The 2010 NHL Entry Draft takes places in Los Angeles, California, on Friday and Saturday, and in anticipation of this event, I'm taking a look at what the draft says about the quality of junior hockey around the world. There are two major international tournaments for junior eligible hockey players, the famous (well, in Canada at least) U20 World Junior Hockey Championships that occur in December and January, and the more draft appropriate U18 World Junior Hockey Championships every April. The players that play in these tournaments are more likely to be draft picks of NHL teams, or go on to some kind of minor professional career, whether in Europe or North America. The very best players at these tournaments are even more likely to represent the men's national team at international tournaments like the World Championships, World Cup of Hockey, and the Olympics. While the draft is not perfect, the majority of the high end players are selected early, in the first two rounds (there are seven rounds for around 210 picks total each year).
What I'm doing here is quite simple... I'm looking at the results of the Entry Drafts from 2005-09, and the results of both the U20s and U18s from 2007-10 in a way that is consistent with how the IIHF calculates their world rankings, and trying to see the relation between the two.
|Country||U20||U18||Combined||Drafted 05-09||First 2 Rounds||% High Picks|
|United States of America||2825||2950||5775||285||81||28.42%|
That's all 17 countries that have had a player picked in the NHL Entry Draft over the past five years (I included Nigerian born, Ukrainian immigrant Akim Aliu with Canada), and all of those countries rank within the top 19 nations in international junior hockey competition. The USA sits on top of the rankings, thanks in part due to a double gold this past year, but also by operating from a bit of an advantage at the U18 level, as the US National Team Development Program allows a lot of the U18 entry to play together for the full season. Canada also isn't able to send their best team, as not unlike the NHL who holds their playoffs at the same time as the IIHF World Championships, major junior playoffs coincide with the U18 Championships.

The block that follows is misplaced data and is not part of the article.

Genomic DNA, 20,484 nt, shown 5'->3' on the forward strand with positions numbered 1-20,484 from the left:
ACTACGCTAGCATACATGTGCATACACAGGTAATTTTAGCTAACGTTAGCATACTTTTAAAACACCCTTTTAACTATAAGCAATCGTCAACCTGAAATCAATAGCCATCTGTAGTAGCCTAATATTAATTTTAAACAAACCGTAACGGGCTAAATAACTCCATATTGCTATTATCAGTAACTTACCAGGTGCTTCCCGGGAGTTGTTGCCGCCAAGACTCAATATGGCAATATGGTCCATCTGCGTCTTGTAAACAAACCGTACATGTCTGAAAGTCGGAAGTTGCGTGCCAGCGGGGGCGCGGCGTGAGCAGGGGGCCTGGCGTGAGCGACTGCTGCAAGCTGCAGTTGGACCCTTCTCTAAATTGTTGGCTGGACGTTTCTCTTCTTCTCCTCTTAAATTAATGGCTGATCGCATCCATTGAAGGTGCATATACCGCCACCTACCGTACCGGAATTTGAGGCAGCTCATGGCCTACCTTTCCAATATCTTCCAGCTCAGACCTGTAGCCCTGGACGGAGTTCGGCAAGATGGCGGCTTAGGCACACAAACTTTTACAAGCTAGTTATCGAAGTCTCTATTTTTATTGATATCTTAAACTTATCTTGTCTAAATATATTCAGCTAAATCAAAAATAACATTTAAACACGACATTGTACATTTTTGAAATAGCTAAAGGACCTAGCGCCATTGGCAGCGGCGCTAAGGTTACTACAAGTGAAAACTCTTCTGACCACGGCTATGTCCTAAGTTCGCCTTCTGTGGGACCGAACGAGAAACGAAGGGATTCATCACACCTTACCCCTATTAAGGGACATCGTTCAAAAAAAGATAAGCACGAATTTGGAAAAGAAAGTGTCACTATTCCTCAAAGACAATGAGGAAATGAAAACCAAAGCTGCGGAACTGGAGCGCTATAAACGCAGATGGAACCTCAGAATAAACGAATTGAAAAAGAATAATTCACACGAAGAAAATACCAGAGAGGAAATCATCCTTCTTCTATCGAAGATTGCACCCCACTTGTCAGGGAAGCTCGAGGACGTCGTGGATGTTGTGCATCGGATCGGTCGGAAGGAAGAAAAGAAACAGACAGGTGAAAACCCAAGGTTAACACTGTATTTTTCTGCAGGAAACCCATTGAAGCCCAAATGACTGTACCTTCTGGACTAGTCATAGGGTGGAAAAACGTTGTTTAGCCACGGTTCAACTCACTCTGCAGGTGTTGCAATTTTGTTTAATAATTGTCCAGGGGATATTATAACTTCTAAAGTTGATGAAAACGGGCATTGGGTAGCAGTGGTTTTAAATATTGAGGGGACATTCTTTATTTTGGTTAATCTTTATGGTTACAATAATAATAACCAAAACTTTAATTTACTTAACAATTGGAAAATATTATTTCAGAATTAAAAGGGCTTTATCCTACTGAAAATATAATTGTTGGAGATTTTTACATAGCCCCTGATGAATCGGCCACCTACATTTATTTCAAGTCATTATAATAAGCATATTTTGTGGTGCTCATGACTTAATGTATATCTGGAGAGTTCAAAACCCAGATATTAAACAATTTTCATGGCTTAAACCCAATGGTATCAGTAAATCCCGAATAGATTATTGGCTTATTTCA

Picks in the first two rounds make up 28.53% of all draft picks, so anyone above that is performing a bit higher in terms of producing quality players than would be expected, at least in a perfect world. NHL teams are less likely now to use a late pick on a Russian prospect, fearing they'll choose to stay in Russia because of salary concerns. The real outlier here is Finland, and their poor performance in producing top quality junior players perhaps explains their distant 5th place finish in the rankings. In this time frame, Finland has not played for a medal at the U20 World Juniors. This shows how key of a prospect Mikael Granlund is for the country (read Defending Big D's profile on him here), as he is the top ranked European skater in the 2010 Entry Draft by Central Scouting.
The Czech Republic's numbers look respectable here, but they have been in decline throughout the 5 year period. The Czechs have not had a player selected in the top two rounds in each of the past two drafts, and went from 12 total draft picks in 2005 to 3 in each of the past two years. Contrast their totals to Sweden, who also had 12 draft picks in 2005. Sweden upped their total number of draft picks to 24 last year, and an astonishing 12 picks in the first two rounds. These two countries once battled for European supremacy, but now Sweden has clearly leapfrogged them.
Canada's dominance at the U20 World Juniors over this period is pretty easy to understand. Canadians make up nearly half of the total draft picks, and a little more than half of the players taken in the first two rounds. Canada's U18 performances have been lacking, especially this past year's mediocre 7th place team, but clearly by sheer volume they are producing the best young players, and should continue to be seen as the international hockey standard bearer as a result.
In the coming days, I'll look at the source leagues for these draft picks, and see if we can spot some trends as to where the better players come from for each country. And just because I know you'll ask about it, here's the rest of the Junior Hockey World Ranking, starting at 20th place Hungary: